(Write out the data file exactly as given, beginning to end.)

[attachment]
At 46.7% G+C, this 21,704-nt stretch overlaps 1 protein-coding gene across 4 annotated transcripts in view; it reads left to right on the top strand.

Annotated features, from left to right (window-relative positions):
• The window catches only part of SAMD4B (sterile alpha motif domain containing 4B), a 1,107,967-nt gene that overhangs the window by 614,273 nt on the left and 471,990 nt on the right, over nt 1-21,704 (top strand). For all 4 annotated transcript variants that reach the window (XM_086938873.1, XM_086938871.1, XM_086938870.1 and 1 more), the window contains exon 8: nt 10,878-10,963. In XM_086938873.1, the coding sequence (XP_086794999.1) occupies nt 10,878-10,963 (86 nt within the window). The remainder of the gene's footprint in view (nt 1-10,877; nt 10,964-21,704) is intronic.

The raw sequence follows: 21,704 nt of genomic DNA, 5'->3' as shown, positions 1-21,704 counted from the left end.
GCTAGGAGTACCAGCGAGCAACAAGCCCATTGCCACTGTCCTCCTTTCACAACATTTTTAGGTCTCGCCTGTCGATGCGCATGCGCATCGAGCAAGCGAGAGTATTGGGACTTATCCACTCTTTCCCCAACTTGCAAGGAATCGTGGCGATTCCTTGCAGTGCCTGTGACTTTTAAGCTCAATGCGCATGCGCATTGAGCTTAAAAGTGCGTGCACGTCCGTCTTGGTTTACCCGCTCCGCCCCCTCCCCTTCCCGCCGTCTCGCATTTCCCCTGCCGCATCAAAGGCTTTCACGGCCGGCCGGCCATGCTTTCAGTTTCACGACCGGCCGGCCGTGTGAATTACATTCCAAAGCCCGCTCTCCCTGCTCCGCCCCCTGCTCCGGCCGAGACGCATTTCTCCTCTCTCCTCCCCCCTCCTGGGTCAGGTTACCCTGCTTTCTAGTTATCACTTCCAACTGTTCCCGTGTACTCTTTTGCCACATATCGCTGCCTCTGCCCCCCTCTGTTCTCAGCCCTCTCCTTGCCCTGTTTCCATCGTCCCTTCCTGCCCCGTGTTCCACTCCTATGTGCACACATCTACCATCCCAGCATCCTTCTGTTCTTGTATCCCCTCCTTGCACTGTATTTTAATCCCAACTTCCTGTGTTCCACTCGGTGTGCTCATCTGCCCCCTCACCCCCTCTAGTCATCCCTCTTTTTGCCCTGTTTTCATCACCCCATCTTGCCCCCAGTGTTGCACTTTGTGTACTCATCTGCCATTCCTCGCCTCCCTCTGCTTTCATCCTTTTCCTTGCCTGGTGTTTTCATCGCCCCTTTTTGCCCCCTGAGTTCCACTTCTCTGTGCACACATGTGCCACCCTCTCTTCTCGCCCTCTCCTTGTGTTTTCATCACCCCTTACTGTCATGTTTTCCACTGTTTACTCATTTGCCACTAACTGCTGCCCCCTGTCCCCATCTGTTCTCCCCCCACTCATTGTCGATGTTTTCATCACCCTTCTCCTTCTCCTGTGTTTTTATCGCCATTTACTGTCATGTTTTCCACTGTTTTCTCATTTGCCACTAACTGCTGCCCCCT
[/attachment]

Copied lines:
At 46.7% G+C, this 21,704-nt stretch overlaps 1 protein-coding gene across 4 annotated transcripts in view; it reads left to right on the top strand.

Annotated features, from left to right (window-relative positions):
• The window catches only part of SAMD4B (sterile alpha motif domain containing 4B), a 1,107,967-nt gene that overhangs the window by 614,273 nt on the left and 471,990 nt on the right, over nt 1-21,704 (top strand). For all 4 annotated transcript variants that reach the window (XM_086938873.1, XM_086938871.1, XM_086938870.1 and 1 more), the window contains exon 8: nt 10,878-10,963. In XM_086938873.1, the coding sequence (XP_086794999.1) occupies nt 10,878-10,963 (86 nt within the window). The remainder of the gene's footprint in view (nt 1-10,877; nt 10,964-21,704) is intronic.

The raw sequence follows: 21,704 nt of genomic DNA, 5'->3' as shown, positions 1-21,704 counted from the left end.
GCTAGGAGTACCAGCGAGCAACAAGCCCATTGCCACTGTCCTCCTTTCACAACATTTTTAGGTCTCGCCTGTCGATGCGCATGCGCATCGAGCAAGCGAGAGTATTGGGACTTATCCACTCTTTCCCCAACTTGCAAGGAATCGTGGCGATTCCTTGCAGTGCCTGTGACTTTTAAGCTCAATGCGCATGCGCATTGAGCTTAAAAGTGCGTGCACGTCCGTCTTGGTTTACCCGCTCCGCCCCCTCCCCTTCCCGCCGTCTCGCATTTCCCCTGCCGCATCAAAGGCTTTCACGGCCGGCCGGCCATGCTTTCAGTTTCACGACCGGCCGGCCGTGTGAATTACATTCCAAAGCCCGCTCTCCCTGCTCCGCCCCCTGCTCCGGCCGAGACGCATTTCTCCTCTCTCCTCCCCCCTCCTGGGTCAGGTTACCCTGCTTTCTAGTTATCACTTCCAACTGTTCCCGTGTACTCTTTTGCCACATATCGCTGCCTCTGCCCCCCTCTGTTCTCAGCCCTCTCCTTGCCCTGTTTCCATCGTCCCTTCCTGCCCCGTGTTCCACTCCTATGTGCACACATCTACCATCCCAGCATCCTTCTGTTCTTGTATCCCCTCCTTGCACTGTATTTTAATCCCAACTTCCTGTGTTCCACTCGGTGTGCTCATCTGCCCCCTCACCCCCTCTAGTCATCCCTCTTTTTGCCCTGTTTTCATCACCCCATCTTGCCCCCAGTGTTGCACTTTGTGTACTCATCTGCCATTCCTCGCCTCCCTCTGCTTTCATCCTTTTCCTTGCCTGGTGTTTTCATCGCCCCTTTTTGCCCCCTGAGTTCCACTTCTCTGTGCACACATGTGCCACCCTCTCTTCTCGCCCTCTCCTTGTGTTTTCATCACCCCTTACTGTCATGTTTTCCACTGTTTACTCATTTGCCACTAACTGCTGCCCCCTGTCCCCATCTGTTCTCCCCCCACTCATTGTCGATGTTTTCATCACCCTTCTCCTTCTCCTGTGTTTTTATCGCCATTTACTGTCATGTTTTCCACTGTTTTCTCATTTGCCACTAACTGCTGCCCCCT